Tonight's the night for political junkies. With voters hitting the polls
in 11 states,
this is the biggest primary day of the year thus far. For your reading
convenience, we've distilled the most important races and trends into
eight bullet points. Here's what to watch for:
- Watch for Everything! writes Politico's Charles Mahtesian: "The headline-grabbing
excesses of a few states have obscured a larger fact: With a Senate
runoff, a House special election and 10 states going to the polls, it’s
the single biggest day on the 2010 election calendar prior to November."
- Watch for Nothing! writes
Michael Tomasky at The Guardian:
"In general, I'm not sure today's elections have much to tell us about
national trends. Lots of factors in these races look pretty
state-specific or race-specific to me. But as you know already, I'm the
- Watch These Key Races, writes Carl Cannon at Politics Daily: "The
most crucial contests Tuesday are statewide gubernatorial and Senate
races in South Carolina, Arkansas, Nevada and California. The rest of
the Tuesday calendar, looking at the map east to west, features
elections in Virginia, New Jersey and Maine; Iowa and the Dakotas in the
Midwest; and the mountain state redoubt of Montana."
for Big Players in Trouble, writes The Wall Street Journal:
"In Arkansas, Sen. Blanche Lincoln is scrambling to avoid becoming the
third incumbent senator this season to be defeated by her own party.
Six-term Rep. Bob Inglis of South Carolina may be forced into a runoff.
In Nevada, Republican voters may reject a mainstream GOP candidate and
instead back a conservative firebrand to challenge Senate Majority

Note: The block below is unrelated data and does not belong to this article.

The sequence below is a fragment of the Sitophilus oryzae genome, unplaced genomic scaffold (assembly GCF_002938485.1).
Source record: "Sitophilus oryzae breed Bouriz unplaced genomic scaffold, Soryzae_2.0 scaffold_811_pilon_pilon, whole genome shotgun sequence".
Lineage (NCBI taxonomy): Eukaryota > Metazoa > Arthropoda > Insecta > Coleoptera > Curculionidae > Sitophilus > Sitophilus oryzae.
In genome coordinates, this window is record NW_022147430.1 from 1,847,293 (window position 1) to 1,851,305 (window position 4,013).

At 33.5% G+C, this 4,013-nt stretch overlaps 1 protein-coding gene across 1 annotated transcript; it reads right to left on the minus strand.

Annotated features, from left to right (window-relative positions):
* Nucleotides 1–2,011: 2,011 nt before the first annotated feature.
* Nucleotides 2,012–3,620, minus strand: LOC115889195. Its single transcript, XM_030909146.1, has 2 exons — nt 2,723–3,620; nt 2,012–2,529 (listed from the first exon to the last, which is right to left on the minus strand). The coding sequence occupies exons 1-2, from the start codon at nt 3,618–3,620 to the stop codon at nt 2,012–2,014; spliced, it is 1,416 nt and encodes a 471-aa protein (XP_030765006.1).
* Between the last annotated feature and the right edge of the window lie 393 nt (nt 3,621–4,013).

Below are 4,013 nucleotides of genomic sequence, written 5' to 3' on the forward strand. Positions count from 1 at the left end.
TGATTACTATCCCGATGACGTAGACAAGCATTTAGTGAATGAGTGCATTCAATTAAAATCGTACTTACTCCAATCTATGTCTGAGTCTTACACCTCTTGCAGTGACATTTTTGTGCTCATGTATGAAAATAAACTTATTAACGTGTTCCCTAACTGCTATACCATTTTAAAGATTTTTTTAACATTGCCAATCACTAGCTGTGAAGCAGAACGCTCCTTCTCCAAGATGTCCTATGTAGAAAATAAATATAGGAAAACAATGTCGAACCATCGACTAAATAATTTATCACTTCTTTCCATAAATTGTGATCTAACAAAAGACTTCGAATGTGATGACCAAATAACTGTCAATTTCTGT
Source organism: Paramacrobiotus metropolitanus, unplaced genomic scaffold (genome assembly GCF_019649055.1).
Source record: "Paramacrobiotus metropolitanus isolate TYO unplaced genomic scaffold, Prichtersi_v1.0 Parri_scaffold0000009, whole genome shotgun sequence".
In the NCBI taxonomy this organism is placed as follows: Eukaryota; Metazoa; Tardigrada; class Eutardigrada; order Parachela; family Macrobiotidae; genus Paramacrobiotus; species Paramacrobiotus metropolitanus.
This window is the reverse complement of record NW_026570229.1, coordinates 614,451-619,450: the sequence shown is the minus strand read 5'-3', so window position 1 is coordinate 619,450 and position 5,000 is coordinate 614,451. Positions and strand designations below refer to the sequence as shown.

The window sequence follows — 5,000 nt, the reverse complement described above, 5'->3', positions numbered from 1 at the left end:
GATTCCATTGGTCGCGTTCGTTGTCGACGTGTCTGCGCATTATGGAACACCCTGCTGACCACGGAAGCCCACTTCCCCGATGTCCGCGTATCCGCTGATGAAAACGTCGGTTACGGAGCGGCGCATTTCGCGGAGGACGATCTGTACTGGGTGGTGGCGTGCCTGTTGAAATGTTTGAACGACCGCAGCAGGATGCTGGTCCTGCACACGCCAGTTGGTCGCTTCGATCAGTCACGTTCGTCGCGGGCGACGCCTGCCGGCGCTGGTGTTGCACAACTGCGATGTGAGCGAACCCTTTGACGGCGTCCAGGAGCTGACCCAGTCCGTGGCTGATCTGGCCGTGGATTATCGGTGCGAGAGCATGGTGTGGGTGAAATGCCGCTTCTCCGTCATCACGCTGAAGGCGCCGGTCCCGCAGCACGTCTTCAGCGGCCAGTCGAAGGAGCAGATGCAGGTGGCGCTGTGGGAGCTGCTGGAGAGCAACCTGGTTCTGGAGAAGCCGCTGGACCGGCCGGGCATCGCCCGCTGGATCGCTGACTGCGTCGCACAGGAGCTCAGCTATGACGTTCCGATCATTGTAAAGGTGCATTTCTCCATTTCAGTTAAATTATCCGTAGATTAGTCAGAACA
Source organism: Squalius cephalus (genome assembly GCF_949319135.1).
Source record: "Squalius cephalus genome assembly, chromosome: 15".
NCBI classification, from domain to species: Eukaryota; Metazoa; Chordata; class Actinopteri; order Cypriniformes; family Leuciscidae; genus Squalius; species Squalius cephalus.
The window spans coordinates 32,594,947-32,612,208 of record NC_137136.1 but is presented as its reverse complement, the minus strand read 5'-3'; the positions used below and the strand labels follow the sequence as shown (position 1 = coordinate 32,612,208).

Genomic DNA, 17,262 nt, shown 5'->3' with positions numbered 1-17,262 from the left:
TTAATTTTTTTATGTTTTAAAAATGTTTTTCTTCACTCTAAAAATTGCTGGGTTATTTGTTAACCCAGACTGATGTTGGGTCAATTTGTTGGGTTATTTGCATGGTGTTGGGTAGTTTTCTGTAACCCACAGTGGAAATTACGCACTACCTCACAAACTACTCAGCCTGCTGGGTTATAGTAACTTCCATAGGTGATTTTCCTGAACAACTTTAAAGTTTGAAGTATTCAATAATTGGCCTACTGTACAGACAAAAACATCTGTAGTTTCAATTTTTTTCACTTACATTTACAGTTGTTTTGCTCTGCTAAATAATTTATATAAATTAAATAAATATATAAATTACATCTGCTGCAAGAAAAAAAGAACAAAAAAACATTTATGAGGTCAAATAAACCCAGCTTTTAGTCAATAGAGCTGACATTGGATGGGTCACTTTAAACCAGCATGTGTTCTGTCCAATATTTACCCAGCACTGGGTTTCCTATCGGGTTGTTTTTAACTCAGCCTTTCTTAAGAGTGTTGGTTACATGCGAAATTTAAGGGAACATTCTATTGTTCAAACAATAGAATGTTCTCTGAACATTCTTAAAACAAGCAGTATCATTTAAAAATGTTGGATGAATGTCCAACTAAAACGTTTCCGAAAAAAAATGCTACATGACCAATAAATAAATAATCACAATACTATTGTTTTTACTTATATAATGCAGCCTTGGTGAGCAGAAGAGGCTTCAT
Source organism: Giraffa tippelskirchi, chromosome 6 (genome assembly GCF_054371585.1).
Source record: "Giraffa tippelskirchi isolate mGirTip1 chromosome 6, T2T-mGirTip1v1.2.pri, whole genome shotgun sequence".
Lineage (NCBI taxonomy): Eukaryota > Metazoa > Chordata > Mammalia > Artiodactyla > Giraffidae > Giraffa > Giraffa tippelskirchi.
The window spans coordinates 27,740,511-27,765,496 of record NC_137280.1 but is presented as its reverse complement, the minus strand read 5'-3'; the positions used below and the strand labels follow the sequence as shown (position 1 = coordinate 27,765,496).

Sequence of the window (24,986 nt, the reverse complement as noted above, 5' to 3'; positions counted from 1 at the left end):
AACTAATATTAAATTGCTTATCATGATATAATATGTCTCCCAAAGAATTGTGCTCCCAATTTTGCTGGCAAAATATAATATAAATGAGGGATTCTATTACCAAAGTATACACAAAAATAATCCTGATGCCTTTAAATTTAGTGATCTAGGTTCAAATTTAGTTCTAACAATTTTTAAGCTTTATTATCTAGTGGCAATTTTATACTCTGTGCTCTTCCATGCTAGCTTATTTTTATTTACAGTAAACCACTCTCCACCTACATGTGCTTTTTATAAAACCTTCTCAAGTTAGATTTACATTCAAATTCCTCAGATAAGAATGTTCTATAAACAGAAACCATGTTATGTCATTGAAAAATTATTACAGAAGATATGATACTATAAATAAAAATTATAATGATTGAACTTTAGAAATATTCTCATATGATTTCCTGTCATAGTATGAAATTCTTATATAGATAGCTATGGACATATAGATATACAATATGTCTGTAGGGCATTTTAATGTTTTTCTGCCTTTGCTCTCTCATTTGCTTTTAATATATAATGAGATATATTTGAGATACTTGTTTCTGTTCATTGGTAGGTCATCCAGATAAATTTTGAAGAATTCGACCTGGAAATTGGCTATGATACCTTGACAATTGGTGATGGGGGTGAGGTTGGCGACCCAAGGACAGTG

Leader Harry Reid."
- Watch for Anti-Incumbent Fervor, writes
Dalia Sussman at The New York
Times: "As voters in a dozen states cast ballots today, two new polls
further highlight the anti-incumbent mood sweeping the nation. In a USA
Today/Gallup poll out today, 6 in 10 registered voters say they
would rather vote for a candidate who has never served in Congress than
for one who has. This sentiment rises to about 7 in 10 independents and
Republicans, but is shared by just about 4 in 10 Democrats, who are
seeking to maintain their Congressional majority... A new ABC
News/Washington Post poll delivers similarly bleak news for
incumbents. Just 49 percent of respondents in the poll say they approve
of the way their own representative in Congress is handling his or her
job, the lowest rating since 1994."
- Watch for Pro-Party
Fervor, writes Ezra Klein at The Washington Post:
"Part of the narrative that's emerged
is that these primaries show an anti-incumbent, anti-Washington, year.
That's right, but it's mixed, incoherently, with pro-party -- which is
to say, pro-Washington establishment -- results. The different bases are
eliminating politicians who've been insufficiently dedicated to holding
their party's line. The result will be much more significant than
merely the election of three new senators. Rather, surviving senators
will upgrade the threat an unhappy base poses to their reelection and
trim their independence accordingly. The moderates and compromisers who
are left will stop acting like moderates and compromisers. This election
looks, if nothing else, like it's going to be a big step forward in
bringing strong party discipline to the Senate."
Republican Women, implores Carl Cannon: "California, already
represented in the U.S. Senate by two Democratic women, may have two
female general election candidates from the Republican Party, which has
never before nominated a woman to run for governor or Senate. This could
change on Tuesday night. Two former Silicon Valley chief executives,
Meg Whitman (e-Bay) and Carly Fiorina (Hewlett-Packard), are running
strongly in their races." Besides that, there's Sharron Angle and Sue
Lowden in the Nevada senatorial primary and Nikki Haley in South
Carolina gubernatorial primaries.
- Watch Margins, writes Chris Cillizza at The Washington
Post. He homes in specifically on California "Polling conducted in the
final week(s) of the California Senate Republican primary suggests that
former Hewlett Packard executive Carly Fiorina is going to be the GOP
nominee against Sen. Barbara Boxer (D).The question now is how big
Fiorina's margin will be over moderate former Rep. Tom Campbell and
conservative state Assemblyman Chuck DeVore. The bigger the margin,
the quicker Fiorina will be able to move beyond the primary and focus
her fire on Boxer.
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